I’m sure we’ve all had friends, and endured the ups and downs of youthful friendship. Our friends can encourage us or bring us down, depending on who you choose to be in your circle. But how do we know which friends are right for us, and how should we approach friendship?

Let’s start with a simple question - Why do we need friends in the first place?

I was reading science articles on the internet one day, and came across one that said, “friendships can extend life expectancy and lower chances of heart disease”. Scientists have also proven that the release of oxytocin (the stuff in your brain that makes you feel warm and fuzzy) is related to social interactions. Strange? 

Let’s look at the Christian perspective of what friendship means.

"One who has unreliable friends soon comes to ruin, but there is a friend who sticks closer than a brother" - Proverbs 18:24

We are created as social beings

In the beginning, God created the heavens and the earth, and everything in it, and it was all good. But when He created Adam, notice that God said something different. He said, “It is not good that the man should be alone” (Genesis 2:18). Before sin came into the world, the first problem to exist was that the first man was alone - he did not have a friend or a community around him. 

Since the beginning of time, humans have been created with the longing for true friendship. And we can’t live life to the fullest without it.

What makes a true friend?

As social beings, in life, we’ll find that we naturally (or purposely) follow what other people do. Maybe it’s to fit in with the people around you or to prove your self-worth. Having true Christian friends means that the encouragement and expectations around us are (presumably) proper and healthy. That being said, choosing the right friends in the first place is also something very important. A true friend encourages us, tells us when we do something wrong and heightens our joy in God.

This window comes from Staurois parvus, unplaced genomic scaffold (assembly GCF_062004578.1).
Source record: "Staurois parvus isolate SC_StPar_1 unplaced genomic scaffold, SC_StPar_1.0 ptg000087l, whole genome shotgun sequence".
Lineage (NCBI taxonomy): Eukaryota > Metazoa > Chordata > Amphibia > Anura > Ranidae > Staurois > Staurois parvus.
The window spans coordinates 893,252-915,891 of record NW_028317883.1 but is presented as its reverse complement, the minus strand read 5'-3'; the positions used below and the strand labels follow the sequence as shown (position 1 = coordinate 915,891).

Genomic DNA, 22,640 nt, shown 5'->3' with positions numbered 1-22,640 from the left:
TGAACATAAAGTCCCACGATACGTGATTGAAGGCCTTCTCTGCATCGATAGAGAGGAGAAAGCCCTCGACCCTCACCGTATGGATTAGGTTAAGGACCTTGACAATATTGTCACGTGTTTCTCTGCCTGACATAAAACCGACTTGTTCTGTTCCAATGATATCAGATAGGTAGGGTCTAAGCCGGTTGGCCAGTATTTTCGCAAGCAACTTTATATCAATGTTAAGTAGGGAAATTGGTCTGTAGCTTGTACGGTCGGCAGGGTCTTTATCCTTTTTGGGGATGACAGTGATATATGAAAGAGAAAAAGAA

Love is patient and kind; love does not envy or boast; it is not arrogant or rude. It does not insist on its own way; it is not irritable or resentful; it does not rejoice at wrongdoing, but rejoices with the truth. Love bears all things, believes all things, hopes all things, endures all things. Love never ends. As for prophecies, they will pass away; as for tongues, they will cease; as for knowledge, it will pass away.” - 1 Corinthians 13:4-8

We need a friend to encourage and bring us back up again

In our lowest times in life, we need a friend to bring us back up. Of course, we can only find true happiness and contentment in Christ and our personal relationship with Him. But of all the pleasures we can find in this world, true friendships are probably the most treasured thing we can have. 

Friendship is the greatest of worldly goods. Certainly to me, it is the chief happiness of life.” - C.S. Lewis (Collected Letters, 174)

In this world two things are essential: life and friendship. Both should be highly prized and we must not undervalue them” - St Augustine.